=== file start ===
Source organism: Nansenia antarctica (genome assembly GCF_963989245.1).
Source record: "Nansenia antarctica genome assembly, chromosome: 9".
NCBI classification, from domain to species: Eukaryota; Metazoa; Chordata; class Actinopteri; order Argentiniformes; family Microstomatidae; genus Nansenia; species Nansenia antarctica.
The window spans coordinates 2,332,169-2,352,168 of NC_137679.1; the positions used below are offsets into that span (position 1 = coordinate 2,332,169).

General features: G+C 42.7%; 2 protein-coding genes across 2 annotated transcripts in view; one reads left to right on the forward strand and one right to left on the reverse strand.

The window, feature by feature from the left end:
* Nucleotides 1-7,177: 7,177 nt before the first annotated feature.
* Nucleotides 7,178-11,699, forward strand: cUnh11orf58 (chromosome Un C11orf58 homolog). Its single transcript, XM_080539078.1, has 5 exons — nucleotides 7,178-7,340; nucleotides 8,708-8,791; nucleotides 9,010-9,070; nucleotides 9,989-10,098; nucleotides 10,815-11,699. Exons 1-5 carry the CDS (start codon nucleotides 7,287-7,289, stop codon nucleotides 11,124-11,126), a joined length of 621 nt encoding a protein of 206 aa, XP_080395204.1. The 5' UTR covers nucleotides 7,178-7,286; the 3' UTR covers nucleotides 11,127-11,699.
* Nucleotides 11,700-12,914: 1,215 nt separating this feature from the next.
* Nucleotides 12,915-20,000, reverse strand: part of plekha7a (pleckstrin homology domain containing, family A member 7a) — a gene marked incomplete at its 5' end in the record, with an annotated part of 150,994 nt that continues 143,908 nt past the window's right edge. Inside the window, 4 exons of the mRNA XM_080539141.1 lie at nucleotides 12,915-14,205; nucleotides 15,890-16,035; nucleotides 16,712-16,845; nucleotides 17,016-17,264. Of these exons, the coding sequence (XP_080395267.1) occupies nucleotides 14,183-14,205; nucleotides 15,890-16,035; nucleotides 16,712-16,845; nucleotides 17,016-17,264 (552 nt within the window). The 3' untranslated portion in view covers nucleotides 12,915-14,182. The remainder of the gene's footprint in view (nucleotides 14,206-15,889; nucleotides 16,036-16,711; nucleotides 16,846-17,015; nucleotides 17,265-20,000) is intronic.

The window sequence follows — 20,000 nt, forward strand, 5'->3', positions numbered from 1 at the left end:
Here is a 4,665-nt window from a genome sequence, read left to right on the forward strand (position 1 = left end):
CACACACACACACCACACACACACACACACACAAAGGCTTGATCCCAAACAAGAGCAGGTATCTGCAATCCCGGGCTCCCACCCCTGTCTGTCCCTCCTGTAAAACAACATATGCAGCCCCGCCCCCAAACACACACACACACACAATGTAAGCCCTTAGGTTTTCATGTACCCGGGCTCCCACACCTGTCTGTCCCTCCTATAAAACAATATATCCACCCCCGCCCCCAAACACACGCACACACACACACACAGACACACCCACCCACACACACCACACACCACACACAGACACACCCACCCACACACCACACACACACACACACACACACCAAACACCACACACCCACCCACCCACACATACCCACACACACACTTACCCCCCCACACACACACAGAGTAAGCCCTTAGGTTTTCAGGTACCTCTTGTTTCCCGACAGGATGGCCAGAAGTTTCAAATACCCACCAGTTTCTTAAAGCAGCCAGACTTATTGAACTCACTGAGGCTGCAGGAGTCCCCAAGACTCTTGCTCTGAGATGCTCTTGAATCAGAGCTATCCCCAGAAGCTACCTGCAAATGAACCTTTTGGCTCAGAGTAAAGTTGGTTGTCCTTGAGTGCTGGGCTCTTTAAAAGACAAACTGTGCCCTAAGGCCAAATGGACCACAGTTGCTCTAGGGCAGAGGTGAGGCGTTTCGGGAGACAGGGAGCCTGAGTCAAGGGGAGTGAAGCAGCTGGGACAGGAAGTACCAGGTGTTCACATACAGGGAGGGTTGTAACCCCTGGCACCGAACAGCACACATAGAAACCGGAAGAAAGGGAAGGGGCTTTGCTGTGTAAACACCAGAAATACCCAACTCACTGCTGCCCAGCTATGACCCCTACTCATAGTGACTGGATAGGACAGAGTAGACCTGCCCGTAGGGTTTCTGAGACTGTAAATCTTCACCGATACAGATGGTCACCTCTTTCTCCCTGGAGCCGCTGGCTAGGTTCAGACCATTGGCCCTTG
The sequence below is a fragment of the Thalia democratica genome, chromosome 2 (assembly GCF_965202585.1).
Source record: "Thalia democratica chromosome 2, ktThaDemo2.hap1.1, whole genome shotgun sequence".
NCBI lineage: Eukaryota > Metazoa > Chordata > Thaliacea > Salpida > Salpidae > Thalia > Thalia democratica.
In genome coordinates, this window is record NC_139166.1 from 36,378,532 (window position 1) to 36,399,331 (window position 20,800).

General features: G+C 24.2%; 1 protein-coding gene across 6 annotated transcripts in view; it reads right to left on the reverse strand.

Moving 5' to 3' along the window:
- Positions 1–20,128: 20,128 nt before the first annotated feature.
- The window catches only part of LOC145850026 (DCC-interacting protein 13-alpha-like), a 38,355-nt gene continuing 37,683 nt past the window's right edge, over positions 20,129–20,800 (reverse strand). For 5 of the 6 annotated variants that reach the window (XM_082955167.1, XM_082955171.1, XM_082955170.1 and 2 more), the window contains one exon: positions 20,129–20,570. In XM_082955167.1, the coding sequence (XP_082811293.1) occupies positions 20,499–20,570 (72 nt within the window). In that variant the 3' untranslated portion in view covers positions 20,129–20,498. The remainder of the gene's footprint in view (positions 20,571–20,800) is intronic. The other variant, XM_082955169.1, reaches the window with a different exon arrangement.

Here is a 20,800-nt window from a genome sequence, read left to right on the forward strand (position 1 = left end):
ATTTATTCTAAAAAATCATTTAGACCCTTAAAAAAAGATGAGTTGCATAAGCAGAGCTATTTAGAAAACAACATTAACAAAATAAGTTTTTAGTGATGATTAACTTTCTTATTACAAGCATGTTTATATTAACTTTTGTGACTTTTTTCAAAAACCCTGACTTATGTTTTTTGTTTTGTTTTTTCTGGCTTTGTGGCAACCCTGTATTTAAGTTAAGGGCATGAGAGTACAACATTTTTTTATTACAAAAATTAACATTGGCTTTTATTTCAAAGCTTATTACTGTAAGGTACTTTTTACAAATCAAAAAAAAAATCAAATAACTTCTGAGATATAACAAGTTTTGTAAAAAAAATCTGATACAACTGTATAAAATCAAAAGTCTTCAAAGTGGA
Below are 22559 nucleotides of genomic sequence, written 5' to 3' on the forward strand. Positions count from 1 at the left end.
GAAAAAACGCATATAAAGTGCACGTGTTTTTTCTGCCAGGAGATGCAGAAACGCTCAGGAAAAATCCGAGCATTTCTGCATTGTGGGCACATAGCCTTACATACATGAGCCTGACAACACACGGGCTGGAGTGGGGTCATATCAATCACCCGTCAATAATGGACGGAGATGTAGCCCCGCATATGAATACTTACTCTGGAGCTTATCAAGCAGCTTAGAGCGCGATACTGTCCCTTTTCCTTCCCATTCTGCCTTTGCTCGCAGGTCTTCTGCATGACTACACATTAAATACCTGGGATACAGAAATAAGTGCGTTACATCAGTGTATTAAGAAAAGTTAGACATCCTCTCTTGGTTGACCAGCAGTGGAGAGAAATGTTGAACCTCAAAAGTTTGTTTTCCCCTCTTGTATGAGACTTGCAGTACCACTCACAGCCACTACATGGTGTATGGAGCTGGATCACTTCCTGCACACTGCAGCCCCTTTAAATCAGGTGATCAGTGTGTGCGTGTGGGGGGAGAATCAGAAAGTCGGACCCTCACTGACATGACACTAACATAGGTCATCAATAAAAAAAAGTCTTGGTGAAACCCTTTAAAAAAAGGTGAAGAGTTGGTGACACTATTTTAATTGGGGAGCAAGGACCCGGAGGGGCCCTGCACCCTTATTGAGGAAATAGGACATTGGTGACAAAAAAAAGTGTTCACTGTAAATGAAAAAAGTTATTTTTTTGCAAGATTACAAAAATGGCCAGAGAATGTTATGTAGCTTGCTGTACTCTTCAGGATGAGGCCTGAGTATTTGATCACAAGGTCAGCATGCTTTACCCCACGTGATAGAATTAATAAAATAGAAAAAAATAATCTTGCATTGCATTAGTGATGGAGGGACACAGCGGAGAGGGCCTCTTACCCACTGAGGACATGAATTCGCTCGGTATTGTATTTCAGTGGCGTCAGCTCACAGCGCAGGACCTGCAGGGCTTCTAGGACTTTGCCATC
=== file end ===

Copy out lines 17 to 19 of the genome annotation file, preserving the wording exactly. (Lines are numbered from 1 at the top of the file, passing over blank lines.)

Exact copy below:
In genome coordinates, this window is record NC_139166.1 from 36,378,532 (window position 1) to 36,399,331 (window position 20,800).

General features: G+C 24.2%; 1 protein-coding gene across 6 annotated transcripts in view; it reads right to left on the reverse strand.

Moving 5' to 3' along the window: